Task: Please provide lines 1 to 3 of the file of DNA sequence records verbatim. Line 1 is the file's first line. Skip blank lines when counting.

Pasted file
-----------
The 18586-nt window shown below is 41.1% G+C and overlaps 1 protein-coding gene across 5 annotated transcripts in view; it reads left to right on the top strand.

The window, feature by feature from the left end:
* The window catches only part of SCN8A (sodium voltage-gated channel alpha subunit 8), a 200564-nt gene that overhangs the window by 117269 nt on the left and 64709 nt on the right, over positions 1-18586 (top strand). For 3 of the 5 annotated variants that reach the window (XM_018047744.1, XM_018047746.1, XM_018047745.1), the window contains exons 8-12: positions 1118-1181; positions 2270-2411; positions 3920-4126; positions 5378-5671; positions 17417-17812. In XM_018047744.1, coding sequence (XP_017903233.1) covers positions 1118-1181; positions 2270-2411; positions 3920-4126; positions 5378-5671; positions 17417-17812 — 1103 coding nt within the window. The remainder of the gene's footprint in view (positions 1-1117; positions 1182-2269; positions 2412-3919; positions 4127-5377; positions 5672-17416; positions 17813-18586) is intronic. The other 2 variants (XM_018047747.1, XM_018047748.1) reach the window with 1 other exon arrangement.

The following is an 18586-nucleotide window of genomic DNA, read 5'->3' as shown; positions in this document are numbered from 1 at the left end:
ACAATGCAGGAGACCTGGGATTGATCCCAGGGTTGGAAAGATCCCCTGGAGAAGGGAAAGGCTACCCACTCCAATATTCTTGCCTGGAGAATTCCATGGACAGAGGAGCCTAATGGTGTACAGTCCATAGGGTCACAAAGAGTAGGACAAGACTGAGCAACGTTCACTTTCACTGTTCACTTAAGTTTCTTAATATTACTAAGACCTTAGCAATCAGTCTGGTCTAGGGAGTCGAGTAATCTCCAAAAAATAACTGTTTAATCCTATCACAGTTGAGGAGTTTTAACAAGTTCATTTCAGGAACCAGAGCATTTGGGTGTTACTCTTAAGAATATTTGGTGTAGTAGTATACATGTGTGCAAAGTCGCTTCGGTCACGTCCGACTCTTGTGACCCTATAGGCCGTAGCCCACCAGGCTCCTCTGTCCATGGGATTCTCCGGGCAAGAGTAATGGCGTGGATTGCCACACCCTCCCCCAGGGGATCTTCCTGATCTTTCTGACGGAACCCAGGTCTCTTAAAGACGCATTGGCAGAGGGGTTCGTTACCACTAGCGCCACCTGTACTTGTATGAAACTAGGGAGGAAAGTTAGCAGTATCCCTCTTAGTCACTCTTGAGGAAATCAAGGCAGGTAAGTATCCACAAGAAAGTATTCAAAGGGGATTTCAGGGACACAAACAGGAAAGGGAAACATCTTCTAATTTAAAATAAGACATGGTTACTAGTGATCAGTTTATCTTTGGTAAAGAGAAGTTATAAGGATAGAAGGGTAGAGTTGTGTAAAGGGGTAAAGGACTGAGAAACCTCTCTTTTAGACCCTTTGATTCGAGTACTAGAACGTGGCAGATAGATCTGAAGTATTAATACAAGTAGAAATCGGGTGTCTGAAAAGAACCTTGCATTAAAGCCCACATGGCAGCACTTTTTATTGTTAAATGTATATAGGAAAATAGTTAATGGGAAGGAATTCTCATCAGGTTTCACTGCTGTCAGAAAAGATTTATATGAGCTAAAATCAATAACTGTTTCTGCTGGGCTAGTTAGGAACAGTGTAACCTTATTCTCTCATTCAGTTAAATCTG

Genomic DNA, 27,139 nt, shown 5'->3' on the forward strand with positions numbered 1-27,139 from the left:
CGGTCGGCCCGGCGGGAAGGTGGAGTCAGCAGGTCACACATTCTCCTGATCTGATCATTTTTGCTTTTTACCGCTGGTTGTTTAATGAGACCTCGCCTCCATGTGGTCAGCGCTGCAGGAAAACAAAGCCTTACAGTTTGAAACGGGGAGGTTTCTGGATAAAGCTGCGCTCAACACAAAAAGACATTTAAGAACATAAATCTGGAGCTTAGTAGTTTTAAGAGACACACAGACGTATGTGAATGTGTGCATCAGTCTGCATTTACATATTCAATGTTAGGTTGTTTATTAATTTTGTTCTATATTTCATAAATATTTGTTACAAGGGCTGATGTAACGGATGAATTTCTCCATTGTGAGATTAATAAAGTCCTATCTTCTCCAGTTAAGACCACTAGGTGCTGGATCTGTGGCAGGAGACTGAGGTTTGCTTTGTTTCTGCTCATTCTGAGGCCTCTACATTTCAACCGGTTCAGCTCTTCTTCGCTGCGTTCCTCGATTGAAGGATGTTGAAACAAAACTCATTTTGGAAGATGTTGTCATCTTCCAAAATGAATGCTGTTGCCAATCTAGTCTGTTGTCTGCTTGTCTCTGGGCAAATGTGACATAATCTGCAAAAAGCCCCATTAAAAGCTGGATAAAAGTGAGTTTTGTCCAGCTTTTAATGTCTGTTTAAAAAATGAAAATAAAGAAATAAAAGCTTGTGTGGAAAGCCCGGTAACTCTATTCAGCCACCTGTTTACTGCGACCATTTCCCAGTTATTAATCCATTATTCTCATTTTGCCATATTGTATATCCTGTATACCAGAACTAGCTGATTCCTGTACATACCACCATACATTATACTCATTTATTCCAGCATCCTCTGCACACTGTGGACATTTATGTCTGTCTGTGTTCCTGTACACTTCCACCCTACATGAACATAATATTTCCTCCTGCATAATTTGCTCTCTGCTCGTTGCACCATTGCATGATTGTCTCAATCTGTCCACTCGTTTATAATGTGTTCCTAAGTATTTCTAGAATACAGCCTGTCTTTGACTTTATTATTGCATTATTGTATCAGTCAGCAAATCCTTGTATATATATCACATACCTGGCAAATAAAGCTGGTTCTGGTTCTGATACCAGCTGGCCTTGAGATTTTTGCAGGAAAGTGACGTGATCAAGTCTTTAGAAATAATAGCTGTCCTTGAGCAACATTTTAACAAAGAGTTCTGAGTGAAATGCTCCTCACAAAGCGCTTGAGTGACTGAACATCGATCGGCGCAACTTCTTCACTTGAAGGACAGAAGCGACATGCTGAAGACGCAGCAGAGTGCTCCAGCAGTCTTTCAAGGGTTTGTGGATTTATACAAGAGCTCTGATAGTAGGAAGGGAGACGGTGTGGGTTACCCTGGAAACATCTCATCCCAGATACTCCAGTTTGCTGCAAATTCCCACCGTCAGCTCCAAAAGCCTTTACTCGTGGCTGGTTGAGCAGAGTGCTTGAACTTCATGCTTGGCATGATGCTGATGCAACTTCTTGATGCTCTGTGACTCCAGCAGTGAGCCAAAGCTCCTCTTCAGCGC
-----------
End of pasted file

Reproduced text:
The 18586-nt window shown below is 41.1% G+C and overlaps 1 protein-coding gene across 5 annotated transcripts in view; it reads left to right on the top strand.

The window, feature by feature from the left end:
* The window catches only part of SCN8A (sodium voltage-gated channel alpha subunit 8), a 200564-nt gene that overhangs the window by 117269 nt on the left and 64709 nt on the right, over positions 1-18586 (top strand). For 3 of the 5 annotated variants that reach the window (XM_018047744.1, XM_018047746.1, XM_018047745.1), the window contains exons 8-12: positions 1118-1181; positions 2270-2411; positions 3920-4126; positions 5378-5671; positions 17417-17812. In XM_018047744.1, coding sequence (XP_017903233.1) covers positions 1118-1181; positions 2270-2411; positions 3920-4126; positions 5378-5671; positions 17417-17812 — 1103 coding nt within the window. The remainder of the gene's footprint in view (positions 1-1117; positions 1182-2269; positions 2412-3919; positions 4127-5377; positions 5672-17416; positions 17813-18586) is intronic. The other 2 variants (XM_018047747.1, XM_018047748.1) reach the window with 1 other exon arrangement.